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Atmospheric Measurement Techniques An interactive open-access journal of the European Geosciences Union
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Discussion papers
https://doi.org/10.5194/amt-2019-55
© Author(s) 2019. This work is distributed under
the Creative Commons Attribution 4.0 License.
https://doi.org/10.5194/amt-2019-55
© Author(s) 2019. This work is distributed under
the Creative Commons Attribution 4.0 License.

Research article 01 Mar 2019

Research article | 01 Mar 2019

Review status
This discussion paper is a preprint. It is a manuscript under review for the journal Atmospheric Measurement Techniques (AMT).

Gaussian Process regression model for dynamically calibrating a wireless low-cost particulate matter sensor network in Delhi

Tongshu Zheng1, Michael H. Bergin1, Ronak Sutaria2, Sachchida N. Tripathi3, Robert Caldow4, and David E. Carlson1,5 Tongshu Zheng et al.
  • 1Department of Civil and Environmental Engineering, Duke University, Durham, NC 27708, USA
  • 2Respirer Living Sciences Pvt. Ltd, 7, Maheshwar Nivas, Tilak Road, Santacruz (W), Mumbai 400054, India
  • 3Department of Civil Engineering, Indian Institute of Technology Kanpur, Kanpur, Uttar Pradesh 208016, India
  • 4TSI Inc., 500 Cardigan Road, Shoreview, MN 55126, USA
  • 5Department of Biostatistics and Bioinformatics, Duke University, Durham, NC 27708, USA

Abstract. Wireless low-cost particulate matter sensor networks (WLPMSNs) are transforming air quality monitoring by providing PM information at finer spatial and temporal resolutions; however, large-scale WLPMSN calibration and maintenance remain a challenge because the manual labor involved in initial calibration by collocation and routine recalibration is intensive, the transferability of the calibration models determined from initial collocation to new deployment sites is questionable as calibration factors typically vary with urban heterogeneity of operating conditions and aerosol optical properties, and the stability of low-cost sensors can develop drift or degrade over time. This study presents a simultaneous Gaussian Process regression (GPR) and simple linear regression pipeline to calibrate and monitor dense WLPMSNs on the fly by leveraging all available reference monitors across an area without resorting to pre-deployment collocation calibration. We evaluated our method for Delhi where the PM2.5 measurements of all 22 regulatory reference and 10 low-cost nodes were available in 59 valid days from 1 January 2018 to 31 March 2018 (PM2.5 averaged 138 ± 31 μg m−3 among 22 reference stations) using a leave-one-out cross-validation (CV) over the 22 reference nodes. We showed that our approach can achieve an overall 30 % prediction error (RMSE: 33 μg m−3) at a 24 h scale and is robust as underscored by the small variability in the GPR model parameters and in the model-produced calibration factors for the low-cost nodes among the 22-fold CV. We revealed that the accuracy of our calibrations depends on the degree of homogeneity of PM concentrations, and decreases with increasing local source contributions. As by-products of dynamic calibration, our algorithm can be adapted for automated large-scale WLPMSN monitoring as simulations proved its capability of differentiating malfunctioning or singular low-cost nodes within a network via model-generated calibration factors with the aberrant nodes having slopes close to 0 and intercepts close to the global mean of true PM2.5 and of tracking the drift of low-cost nodes accurately within 4 % error for all the simulation scenarios. The simulation results showed that ~20 reference stations are optimum for our solution in Delhi and confirmed that low-cost nodes can extend the spatial precision of a network by decreasing the extent of pure interpolation among only reference stations. Our solution has substantial implications in reducing the amount of manual labor for the calibration and surveillance of extensive WLPMSNs, improving the spatial comprehensiveness of PM evaluation, and enhancing the accuracy of WLPMSNs.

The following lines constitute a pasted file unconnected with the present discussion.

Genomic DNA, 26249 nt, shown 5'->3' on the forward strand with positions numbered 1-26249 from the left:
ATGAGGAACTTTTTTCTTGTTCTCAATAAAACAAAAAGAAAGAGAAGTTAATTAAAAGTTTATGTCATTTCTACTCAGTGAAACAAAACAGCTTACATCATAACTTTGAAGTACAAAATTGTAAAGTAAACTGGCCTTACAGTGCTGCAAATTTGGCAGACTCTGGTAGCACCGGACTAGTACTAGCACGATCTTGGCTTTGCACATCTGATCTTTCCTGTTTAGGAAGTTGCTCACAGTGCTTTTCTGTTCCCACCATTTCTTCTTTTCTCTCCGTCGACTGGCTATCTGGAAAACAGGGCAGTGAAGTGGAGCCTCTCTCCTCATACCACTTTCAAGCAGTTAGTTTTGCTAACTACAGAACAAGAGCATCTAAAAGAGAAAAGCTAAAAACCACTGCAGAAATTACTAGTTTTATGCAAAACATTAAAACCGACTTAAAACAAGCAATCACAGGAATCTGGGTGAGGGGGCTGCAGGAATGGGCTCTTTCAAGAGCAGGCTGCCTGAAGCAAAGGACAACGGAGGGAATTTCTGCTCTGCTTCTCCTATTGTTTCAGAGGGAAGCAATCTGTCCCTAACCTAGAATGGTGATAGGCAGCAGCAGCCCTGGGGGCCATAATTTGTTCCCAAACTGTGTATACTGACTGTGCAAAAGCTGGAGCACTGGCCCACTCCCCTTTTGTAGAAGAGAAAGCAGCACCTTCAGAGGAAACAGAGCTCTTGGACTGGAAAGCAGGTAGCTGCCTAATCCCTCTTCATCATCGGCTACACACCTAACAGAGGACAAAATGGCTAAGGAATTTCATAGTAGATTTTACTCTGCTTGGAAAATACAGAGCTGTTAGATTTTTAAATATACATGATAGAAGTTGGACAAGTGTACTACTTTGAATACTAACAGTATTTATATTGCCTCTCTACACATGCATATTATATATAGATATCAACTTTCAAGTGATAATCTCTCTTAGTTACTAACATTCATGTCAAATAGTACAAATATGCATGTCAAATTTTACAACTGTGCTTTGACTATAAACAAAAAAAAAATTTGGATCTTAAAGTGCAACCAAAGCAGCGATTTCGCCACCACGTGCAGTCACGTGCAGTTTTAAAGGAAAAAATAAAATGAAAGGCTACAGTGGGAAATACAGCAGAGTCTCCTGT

Tongshu Zheng et al.
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Short summary
This study presents a simultaneous Gaussian Process regression (GPR) and linear regression pipeline to calibrate and monitor dense wireless low-cost particulate matter sensor networks (WLPMSNs) on-the-fly by using all available reference monitors across an area. Our robust approach can achieve an overall 30 % prediction error at a 24 h scale, can differentiate malfunctioning nodes, and track drift. Our solution can substantially reduce manual labor for managing WLPMSNs and prolong their lifetime.
This study presents a simultaneous Gaussian Process regression (GPR) and linear regression...
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